I am looking forward to buying more of your books if you do another one. I am going to build this machine very soon-----.
This is just a Thank You note and a pat on the back for doing such a good job!!!
I just wanted to say that I found your, "EDM How to Book" not only very well written, but understandable, and well thought out. I've looked over several EDM home shop projects over the last few years.........and I've always passed over them due to the power supply. With our design, and the explanation you've written in your book, I think I might just give this one a try.
Nicely done; Cliff Bates
You certainly hit the jackpot with the EDM book - thanks!
May I please order another ----copies to be sent to us via ----- as usual?
If there is any chance you could please do this with great speed, we might just get them before Christmas (with luck).
Adam Harris Camden Miniature Steam Services
Bought your book on Ebay about a week ago. First impression: you put _lots_ of work into it. Thanks for putting it all in book form ------
I plan on building one of these to do some specialty EDM sinking on a contract basis for some local clients.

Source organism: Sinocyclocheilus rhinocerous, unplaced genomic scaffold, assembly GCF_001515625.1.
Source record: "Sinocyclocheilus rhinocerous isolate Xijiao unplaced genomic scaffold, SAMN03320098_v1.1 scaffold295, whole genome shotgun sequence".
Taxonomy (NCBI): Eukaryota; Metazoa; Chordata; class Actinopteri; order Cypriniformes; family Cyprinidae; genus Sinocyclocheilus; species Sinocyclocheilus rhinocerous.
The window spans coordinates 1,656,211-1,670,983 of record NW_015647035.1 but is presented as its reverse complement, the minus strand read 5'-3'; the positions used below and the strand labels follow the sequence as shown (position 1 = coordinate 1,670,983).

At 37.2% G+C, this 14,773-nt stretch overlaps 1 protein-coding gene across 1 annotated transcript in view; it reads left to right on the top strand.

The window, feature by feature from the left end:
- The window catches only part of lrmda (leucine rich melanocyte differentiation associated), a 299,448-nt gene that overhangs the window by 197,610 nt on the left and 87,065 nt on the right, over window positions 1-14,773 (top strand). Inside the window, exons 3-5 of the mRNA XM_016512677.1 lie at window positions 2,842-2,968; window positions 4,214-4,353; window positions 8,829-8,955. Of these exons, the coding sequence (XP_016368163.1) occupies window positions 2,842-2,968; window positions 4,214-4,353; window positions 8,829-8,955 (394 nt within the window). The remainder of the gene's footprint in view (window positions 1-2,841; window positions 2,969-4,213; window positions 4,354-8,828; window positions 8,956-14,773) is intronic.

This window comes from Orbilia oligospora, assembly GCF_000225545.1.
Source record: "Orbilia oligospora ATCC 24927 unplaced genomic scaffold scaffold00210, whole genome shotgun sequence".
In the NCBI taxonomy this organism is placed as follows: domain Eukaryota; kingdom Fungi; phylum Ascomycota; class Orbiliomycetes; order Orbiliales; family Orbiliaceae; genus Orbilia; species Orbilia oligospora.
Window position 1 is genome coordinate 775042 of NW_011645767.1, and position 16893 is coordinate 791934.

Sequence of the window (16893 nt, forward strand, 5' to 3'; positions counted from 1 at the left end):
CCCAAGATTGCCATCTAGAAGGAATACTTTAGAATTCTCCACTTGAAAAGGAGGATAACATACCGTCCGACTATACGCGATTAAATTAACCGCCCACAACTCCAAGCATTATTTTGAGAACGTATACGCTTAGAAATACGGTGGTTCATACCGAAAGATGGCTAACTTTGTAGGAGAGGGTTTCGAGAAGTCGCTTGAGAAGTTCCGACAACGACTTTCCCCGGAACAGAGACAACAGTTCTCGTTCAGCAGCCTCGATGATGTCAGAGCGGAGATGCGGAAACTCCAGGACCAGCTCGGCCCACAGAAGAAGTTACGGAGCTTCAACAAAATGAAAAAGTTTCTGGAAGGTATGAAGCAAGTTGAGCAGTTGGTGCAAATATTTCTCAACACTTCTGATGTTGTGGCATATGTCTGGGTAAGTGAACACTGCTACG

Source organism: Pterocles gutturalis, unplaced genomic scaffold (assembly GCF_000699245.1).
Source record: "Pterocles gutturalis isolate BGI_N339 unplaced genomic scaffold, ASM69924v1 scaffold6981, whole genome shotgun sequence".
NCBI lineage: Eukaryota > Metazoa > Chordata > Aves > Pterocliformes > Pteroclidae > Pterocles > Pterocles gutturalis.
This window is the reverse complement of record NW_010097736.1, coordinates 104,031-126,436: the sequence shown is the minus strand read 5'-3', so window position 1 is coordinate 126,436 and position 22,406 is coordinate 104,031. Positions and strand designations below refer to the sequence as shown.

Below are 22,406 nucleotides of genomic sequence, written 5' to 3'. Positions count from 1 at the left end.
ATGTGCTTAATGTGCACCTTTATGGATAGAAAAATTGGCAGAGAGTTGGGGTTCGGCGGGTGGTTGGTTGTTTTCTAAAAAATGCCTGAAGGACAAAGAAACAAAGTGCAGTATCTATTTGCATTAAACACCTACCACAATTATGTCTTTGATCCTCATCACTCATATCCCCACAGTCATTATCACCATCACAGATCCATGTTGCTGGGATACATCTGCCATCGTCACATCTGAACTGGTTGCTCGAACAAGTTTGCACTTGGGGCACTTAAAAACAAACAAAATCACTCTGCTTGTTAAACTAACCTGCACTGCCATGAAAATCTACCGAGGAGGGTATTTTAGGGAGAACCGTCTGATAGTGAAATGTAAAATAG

I'm well started into the process of building a stepper motor EDM. I saw your book on eBay and bought it. I wish I had seen this one before I got so involved learning electronics, circuit board etching and the whole nine yards first-----My second one (if I build a second) will definitely be a DC servo motor. Your's is simple and elegant in design.
Your book arrived in Denmark monday the 5. of September.
My first impression off the book is that it contains just what I need to know abought edm.
Received Ben's book last night. Excellent! I would guess that my *applicable* knowledge base just increased ten fold over what I have been able to glean from the internet and Langlois's book.
First: Thanks for the great book - really enjoying it and collecting the parts to build one. I saw some pictures from Roland's "CNC Woodstock" and decided I "had" to have an EDM machine. Again, really having fun collecting the parts and starting construction-------
What a great book you wrote !
My friend Dave Black and I are building a unit now. Dave met you at the Cardinal Engineering Seminar. I must say, you are a guy that warms my heart with your approach to projects. The drawer slides are a real good sub for fancy ways, and very inexpensive. The down to earth approach is just super !
I am a retired Manufacturing Engineer, and seeing this project really wet my appetite. I have built small..."Popular Mechanics" style EDMs for tap busting in the past, and always wanted a servo driven unit now I will have one.
Green Bay, Wisconsin
I received the book last week......
Read it in a couple of days.....
Can't wait to build an EDM!!!!!!!!!!!!
I've added it to my "To Do" List!!!
I'll try to build it the fall.
Thanks for the Book,
------I am impressed with the detail that I haven't seen since Heath Kits! Thanks for the fine job. I look forward to doing this project and will have some comments later on.
I received my book the other day. It was a great read. I enjoyed it very much. Thank you for writing it.------
Code No. 011197, 170 pages, $37.00